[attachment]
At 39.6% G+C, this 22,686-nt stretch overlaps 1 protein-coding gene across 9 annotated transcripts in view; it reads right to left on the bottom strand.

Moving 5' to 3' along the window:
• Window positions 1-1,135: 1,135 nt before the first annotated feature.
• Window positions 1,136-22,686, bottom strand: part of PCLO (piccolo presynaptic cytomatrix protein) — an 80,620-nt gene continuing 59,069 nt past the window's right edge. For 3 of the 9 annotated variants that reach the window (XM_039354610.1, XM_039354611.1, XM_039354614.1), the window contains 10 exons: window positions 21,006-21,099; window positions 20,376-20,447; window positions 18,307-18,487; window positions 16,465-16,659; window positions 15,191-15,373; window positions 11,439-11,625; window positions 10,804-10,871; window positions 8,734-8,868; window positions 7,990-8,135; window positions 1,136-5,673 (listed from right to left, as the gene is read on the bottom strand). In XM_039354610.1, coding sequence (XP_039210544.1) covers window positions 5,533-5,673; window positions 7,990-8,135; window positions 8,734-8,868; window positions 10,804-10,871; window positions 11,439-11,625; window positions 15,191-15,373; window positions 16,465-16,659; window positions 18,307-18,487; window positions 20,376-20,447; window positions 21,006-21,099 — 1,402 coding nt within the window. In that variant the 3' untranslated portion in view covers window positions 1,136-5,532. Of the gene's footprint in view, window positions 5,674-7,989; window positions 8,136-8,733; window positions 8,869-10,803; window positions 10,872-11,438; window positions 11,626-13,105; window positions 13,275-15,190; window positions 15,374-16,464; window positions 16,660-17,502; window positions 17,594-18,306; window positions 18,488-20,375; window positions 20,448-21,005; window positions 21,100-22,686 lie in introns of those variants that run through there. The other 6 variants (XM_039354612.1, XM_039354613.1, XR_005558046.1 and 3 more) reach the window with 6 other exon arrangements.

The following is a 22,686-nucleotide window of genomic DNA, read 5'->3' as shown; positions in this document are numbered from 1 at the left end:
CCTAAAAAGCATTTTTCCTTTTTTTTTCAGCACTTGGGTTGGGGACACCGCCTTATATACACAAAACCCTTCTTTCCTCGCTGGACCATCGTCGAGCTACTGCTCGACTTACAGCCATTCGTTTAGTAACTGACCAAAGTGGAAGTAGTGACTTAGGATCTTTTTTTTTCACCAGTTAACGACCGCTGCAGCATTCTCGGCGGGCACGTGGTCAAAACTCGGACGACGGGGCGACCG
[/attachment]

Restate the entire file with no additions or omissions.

At 39.6% G+C, this 22,686-nt stretch overlaps 1 protein-coding gene across 9 annotated transcripts in view; it reads right to left on the bottom strand.

Moving 5' to 3' along the window:
• Window positions 1-1,135: 1,135 nt before the first annotated feature.
• Window positions 1,136-22,686, bottom strand: part of PCLO (piccolo presynaptic cytomatrix protein) — an 80,620-nt gene continuing 59,069 nt past the window's right edge. For 3 of the 9 annotated variants that reach the window (XM_039354610.1, XM_039354611.1, XM_039354614.1), the window contains 10 exons: window positions 21,006-21,099; window positions 20,376-20,447; window positions 18,307-18,487; window positions 16,465-16,659; window positions 15,191-15,373; window positions 11,439-11,625; window positions 10,804-10,871; window positions 8,734-8,868; window positions 7,990-8,135; window positions 1,136-5,673 (listed from right to left, as the gene is read on the bottom strand). In XM_039354610.1, coding sequence (XP_039210544.1) covers window positions 5,533-5,673; window positions 7,990-8,135; window positions 8,734-8,868; window positions 10,804-10,871; window positions 11,439-11,625; window positions 15,191-15,373; window positions 16,465-16,659; window positions 18,307-18,487; window positions 20,376-20,447; window positions 21,006-21,099 — 1,402 coding nt within the window. In that variant the 3' untranslated portion in view covers window positions 1,136-5,532. Of the gene's footprint in view, window positions 5,674-7,989; window positions 8,136-8,733; window positions 8,869-10,803; window positions 10,872-11,438; window positions 11,626-13,105; window positions 13,275-15,190; window positions 15,374-16,464; window positions 16,660-17,502; window positions 17,594-18,306; window positions 18,488-20,375; window positions 20,448-21,005; window positions 21,100-22,686 lie in introns of those variants that run through there. The other 6 variants (XM_039354612.1, XM_039354613.1, XR_005558046.1 and 3 more) reach the window with 6 other exon arrangements.

The following is a 22,686-nucleotide window of genomic DNA, read 5'->3' as shown; positions in this document are numbered from 1 at the left end:
CCTAAAAAGCATTTTTCCTTTTTTTTTCAGCACTTGGGTTGGGGACACCGCCTTATATACACAAAACCCTTCTTTCCTCGCTGGACCATCGTCGAGCTACTGCTCGACTTACAGCCATTCGTTTAGTAACTGACCAAAGTGGAAGTAGTGACTTAGGATCTTTTTTTTTCACCAGTTAACGACCGCTGCAGCATTCTCGGCGGGCACGTGGTCAAAACTCGGACGACGGGGCGACCG